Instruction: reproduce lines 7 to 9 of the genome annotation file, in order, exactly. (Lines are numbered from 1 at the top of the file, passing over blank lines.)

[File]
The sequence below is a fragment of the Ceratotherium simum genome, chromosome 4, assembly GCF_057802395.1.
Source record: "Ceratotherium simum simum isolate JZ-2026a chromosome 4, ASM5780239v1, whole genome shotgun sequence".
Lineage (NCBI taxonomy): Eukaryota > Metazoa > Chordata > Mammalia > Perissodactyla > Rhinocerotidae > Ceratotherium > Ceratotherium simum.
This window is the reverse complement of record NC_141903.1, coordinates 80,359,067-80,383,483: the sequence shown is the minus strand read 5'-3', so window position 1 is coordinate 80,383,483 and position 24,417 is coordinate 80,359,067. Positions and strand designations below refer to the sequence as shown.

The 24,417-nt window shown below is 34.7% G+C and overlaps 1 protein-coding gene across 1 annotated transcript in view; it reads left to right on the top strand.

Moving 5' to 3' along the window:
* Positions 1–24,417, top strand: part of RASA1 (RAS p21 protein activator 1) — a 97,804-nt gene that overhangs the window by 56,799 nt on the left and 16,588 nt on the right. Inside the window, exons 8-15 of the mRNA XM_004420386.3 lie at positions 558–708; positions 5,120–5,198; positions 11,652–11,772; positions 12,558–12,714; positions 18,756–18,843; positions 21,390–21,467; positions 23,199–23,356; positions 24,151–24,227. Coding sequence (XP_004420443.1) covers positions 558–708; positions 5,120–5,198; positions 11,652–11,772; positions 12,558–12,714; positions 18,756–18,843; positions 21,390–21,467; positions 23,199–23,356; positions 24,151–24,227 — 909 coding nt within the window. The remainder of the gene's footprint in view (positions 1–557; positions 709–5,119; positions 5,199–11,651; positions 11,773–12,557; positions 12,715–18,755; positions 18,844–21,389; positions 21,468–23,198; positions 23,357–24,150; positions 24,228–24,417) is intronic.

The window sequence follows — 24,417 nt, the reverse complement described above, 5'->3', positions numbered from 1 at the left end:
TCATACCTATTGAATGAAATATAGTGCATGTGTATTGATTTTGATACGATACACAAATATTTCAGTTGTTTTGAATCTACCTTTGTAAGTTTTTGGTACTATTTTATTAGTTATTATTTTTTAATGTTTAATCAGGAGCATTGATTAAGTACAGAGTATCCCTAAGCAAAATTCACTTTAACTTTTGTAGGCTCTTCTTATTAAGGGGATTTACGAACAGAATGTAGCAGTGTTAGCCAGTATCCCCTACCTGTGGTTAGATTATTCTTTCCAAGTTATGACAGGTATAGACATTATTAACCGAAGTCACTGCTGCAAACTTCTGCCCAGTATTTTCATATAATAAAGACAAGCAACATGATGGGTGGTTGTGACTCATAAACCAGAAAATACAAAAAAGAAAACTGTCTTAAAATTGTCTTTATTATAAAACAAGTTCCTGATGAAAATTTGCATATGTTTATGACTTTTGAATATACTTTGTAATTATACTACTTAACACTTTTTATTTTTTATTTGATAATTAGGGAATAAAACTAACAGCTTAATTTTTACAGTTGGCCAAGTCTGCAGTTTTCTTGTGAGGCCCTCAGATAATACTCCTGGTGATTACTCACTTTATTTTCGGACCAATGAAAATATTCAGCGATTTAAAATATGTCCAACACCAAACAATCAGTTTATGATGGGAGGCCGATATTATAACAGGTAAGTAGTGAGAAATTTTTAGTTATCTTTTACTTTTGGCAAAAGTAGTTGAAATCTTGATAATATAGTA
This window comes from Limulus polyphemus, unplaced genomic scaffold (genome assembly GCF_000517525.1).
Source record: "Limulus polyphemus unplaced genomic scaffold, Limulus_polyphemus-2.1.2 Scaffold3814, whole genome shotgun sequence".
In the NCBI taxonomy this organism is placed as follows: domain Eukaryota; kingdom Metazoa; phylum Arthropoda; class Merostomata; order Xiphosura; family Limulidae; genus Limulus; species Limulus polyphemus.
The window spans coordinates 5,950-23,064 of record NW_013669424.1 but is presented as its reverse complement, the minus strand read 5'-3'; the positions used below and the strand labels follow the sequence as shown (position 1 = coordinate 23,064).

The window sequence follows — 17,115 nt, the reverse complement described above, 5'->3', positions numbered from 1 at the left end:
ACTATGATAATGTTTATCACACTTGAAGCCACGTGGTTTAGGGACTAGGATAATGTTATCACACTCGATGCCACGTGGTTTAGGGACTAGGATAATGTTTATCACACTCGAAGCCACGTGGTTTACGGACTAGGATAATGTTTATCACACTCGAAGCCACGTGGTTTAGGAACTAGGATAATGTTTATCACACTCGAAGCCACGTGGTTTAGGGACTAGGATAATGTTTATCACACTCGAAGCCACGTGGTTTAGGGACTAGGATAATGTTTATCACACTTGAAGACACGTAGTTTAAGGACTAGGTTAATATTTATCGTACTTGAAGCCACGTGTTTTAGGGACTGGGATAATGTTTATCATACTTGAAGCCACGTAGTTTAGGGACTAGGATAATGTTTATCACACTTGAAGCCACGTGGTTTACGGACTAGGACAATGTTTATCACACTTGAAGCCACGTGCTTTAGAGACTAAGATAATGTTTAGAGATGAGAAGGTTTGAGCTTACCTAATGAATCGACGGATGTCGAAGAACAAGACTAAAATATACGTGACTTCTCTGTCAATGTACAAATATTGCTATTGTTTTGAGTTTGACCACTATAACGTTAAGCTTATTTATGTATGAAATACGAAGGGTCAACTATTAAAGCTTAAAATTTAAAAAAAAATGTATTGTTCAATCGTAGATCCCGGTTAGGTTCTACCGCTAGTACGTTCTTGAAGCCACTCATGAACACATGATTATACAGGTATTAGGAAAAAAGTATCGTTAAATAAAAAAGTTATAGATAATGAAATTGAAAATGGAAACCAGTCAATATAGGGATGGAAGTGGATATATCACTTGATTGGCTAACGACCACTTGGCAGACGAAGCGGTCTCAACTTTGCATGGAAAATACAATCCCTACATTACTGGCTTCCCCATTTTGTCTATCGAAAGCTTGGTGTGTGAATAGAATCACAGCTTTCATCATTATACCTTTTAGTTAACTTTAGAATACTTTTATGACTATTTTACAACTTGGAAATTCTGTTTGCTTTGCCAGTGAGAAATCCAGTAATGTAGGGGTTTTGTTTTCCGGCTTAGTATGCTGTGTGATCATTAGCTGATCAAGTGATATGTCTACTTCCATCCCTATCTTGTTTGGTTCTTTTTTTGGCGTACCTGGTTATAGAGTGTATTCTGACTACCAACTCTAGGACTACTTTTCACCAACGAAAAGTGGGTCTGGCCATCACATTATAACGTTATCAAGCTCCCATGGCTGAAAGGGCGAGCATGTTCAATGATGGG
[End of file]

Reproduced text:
* Positions 1–24,417, top strand: part of RASA1 (RAS p21 protein activator 1) — a 97,804-nt gene that overhangs the window by 56,799 nt on the left and 16,588 nt on the right. Inside the window, exons 8-15 of the mRNA XM_004420386.3 lie at positions 558–708; positions 5,120–5,198; positions 11,652–11,772; positions 12,558–12,714; positions 18,756–18,843; positions 21,390–21,467; positions 23,199–23,356; positions 24,151–24,227. Coding sequence (XP_004420443.1) covers positions 558–708; positions 5,120–5,198; positions 11,652–11,772; positions 12,558–12,714; positions 18,756–18,843; positions 21,390–21,467; positions 23,199–23,356; positions 24,151–24,227 — 909 coding nt within the window. The remainder of the gene's footprint in view (positions 1–557; positions 709–5,119; positions 5,199–11,651; positions 11,773–12,557; positions 12,715–18,755; positions 18,844–21,389; positions 21,468–23,198; positions 23,357–24,150; positions 24,228–24,417) is intronic.

The window sequence follows — 24,417 nt, the reverse complement described above, 5'->3', positions numbered from 1 at the left end:
TCATACCTATTGAATGAAATATAGTGCATGTGTATTGATTTTGATACGATACACAAATATTTCAGTTGTTTTGAATCTACCTTTGTAAGTTTTTGGTACTATTTTATTAGTTATTATTTTTTAATGTTTAATCAGGAGCATTGATTAAGTACAGAGTATCCCTAAGCAAAATTCACTTTAACTTTTGTAGGCTCTTCTTATTAAGGGGATTTACGAACAGAATGTAGCAGTGTTAGCCAGTATCCCCTACCTGTGGTTAGATTATTCTTTCCAAGTTATGACAGGTATAGACATTATTAACCGAAGTCACTGCTGCAAACTTCTGCCCAGTATTTTCATATAATAAAGACAAGCAACATGATGGGTGGTTGTGACTCATAAACCAGAAAATACAAAAAAGAAAACTGTCTTAAAATTGTCTTTATTATAAAACAAGTTCCTGATGAAAATTTGCATATGTTTATGACTTTTGAATATACTTTGTAATTATACTACTTAACACTTTTTATTTTTTATTTGATAATTAGGGAATAAAACTAACAGCTTAATTTTTACAGTTGGCCAAGTCTGCAGTTTTCTTGTGAGGCCCTCAGATAATACTCCTGGTGATTACTCACTTTATTTTCGGACCAATGAAAATATTCAGCGATTTAAAATATGTCCAACACCAAACAATCAGTTTATGATGGGAGGCCGATATTATAACAGGTAAGTAGTGAGAAATTTTTAGTTATCTTTTACTTTTGGCAAAAGTAGTTGAAATCTTGATAATATAGTA